Bitcoin price suddenly surges as rare ‘halving’ event approaches
The price of bitcoin has suddenly surged by more than $1,500, taking the cryptocurrency to its highest value since February.
Bitcoin returned above $9,000 on Thursday morning, reaching as high as $9,400 before slipping to its current price of $9,200.
The price rise comes less than two weeks ahead a rare event known as a halving, which is expected to have a significant impact on cryptocurrency markets.
It is the first time in nearly four years that the event has taken place, and only the third time in bitcoin’s 11-year history.
The same event in 2016 preceded a 300 per cent rise in bitcoin’s value, while the 2012 halving saw bitcoin’s value shoot up by more than 80-times.
Forecasting the price of bitcoin is notoriously difficult due to its volatility, though some analysts claim that similar gains can be expected for the 2020 event.
“With 12 days to go until the halving there is a frenzy of activity among bullish investors and the price is already racing higher, having shot up more than 20 per cent in the last 36 hours,” Simon Peters, a cryptocurrency analyst at the online trading platform eToro, told The Independent.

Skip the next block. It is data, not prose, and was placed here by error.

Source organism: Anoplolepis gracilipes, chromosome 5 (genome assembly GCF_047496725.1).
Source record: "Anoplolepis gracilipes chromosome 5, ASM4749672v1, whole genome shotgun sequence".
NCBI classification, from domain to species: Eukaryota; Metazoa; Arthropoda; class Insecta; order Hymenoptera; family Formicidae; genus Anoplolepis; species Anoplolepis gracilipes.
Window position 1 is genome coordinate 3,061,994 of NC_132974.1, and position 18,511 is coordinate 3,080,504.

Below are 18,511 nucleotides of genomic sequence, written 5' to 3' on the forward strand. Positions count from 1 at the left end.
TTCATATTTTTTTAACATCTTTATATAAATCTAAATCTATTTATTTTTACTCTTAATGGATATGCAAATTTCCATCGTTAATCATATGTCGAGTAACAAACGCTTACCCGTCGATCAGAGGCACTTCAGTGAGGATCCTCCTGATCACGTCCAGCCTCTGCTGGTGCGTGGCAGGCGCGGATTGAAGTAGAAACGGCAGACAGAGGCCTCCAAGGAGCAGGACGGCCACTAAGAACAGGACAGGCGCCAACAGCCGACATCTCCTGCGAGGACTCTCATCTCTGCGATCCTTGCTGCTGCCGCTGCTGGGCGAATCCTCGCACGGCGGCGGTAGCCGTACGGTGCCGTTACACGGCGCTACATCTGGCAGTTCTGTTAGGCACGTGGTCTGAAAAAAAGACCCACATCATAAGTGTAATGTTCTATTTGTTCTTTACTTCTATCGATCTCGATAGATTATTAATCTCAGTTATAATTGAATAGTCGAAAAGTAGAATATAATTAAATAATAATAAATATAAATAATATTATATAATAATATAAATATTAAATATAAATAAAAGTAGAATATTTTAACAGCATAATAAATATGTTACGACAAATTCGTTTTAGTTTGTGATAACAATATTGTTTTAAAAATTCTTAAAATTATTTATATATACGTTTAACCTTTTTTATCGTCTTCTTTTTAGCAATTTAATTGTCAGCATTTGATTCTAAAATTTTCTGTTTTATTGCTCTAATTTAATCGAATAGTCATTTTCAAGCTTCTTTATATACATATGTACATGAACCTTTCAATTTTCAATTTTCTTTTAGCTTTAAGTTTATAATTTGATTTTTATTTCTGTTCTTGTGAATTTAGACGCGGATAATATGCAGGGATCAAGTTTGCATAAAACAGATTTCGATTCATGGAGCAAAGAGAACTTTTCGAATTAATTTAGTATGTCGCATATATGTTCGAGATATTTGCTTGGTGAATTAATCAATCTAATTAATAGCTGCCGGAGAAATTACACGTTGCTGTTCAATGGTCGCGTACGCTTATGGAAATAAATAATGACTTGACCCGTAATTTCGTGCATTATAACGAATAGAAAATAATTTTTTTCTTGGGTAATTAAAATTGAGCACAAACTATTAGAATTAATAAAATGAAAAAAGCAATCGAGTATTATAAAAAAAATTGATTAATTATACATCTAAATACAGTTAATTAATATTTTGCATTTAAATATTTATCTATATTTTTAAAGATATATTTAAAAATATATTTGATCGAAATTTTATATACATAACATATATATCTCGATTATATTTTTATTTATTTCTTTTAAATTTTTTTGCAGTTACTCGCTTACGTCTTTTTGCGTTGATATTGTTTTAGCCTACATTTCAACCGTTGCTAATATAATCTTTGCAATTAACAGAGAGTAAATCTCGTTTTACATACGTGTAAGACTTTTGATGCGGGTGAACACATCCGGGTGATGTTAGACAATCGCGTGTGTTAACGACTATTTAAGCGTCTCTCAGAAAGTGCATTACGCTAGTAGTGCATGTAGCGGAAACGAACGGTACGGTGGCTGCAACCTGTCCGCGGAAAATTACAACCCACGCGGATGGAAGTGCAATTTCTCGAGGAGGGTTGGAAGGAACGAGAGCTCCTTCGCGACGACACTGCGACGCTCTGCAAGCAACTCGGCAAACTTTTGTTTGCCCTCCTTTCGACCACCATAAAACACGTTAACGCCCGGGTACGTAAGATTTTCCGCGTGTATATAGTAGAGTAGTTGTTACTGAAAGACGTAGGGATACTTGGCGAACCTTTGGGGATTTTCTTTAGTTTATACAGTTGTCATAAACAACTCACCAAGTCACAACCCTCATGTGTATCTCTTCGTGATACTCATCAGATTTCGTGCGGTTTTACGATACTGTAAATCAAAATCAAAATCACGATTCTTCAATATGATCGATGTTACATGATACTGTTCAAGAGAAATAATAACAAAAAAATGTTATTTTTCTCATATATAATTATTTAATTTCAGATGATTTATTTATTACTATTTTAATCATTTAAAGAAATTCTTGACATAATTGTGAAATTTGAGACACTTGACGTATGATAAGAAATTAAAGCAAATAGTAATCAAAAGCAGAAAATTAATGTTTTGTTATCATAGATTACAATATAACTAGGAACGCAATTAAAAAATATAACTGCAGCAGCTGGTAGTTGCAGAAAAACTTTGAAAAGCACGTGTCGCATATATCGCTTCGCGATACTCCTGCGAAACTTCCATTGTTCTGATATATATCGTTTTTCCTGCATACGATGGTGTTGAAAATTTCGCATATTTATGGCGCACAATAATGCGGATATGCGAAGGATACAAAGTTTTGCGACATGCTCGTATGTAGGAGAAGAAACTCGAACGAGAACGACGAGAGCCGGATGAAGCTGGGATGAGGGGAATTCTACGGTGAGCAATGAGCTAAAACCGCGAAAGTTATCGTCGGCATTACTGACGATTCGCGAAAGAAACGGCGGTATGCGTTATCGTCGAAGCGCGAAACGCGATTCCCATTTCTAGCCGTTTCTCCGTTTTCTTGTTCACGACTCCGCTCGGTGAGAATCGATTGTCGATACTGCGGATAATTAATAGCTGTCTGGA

“The number of actual participants in the market is also hitting new highs amid the expectation that this halving event will play out like the last one and push the price up sharply. With these tailwinds in place, we think it is likely the price will go above $10,000 before the halving actually takes place.”
The halving comes at a time of global economic uncertainty brought about by the coronavirus pandemic, which Mr Peters claimed will force investors to turn away from traditional assets and towards bitcoin.
“Amid the deteriorating economic outlook for the US economy and the likelihood of an ever-increasing monetary supply, which weakens the US dollar and stokes inflation fears, we believe bitcoin could easily test previous highs,” he said.
Others suggest that bitcoin could be hit in a similar way to traditional stocks, as investors seek to liquidate their portfolios.
This appeared to be the case last month, when countries around the world were introducing containment measures to slow down the spread of the Covid-19 virus.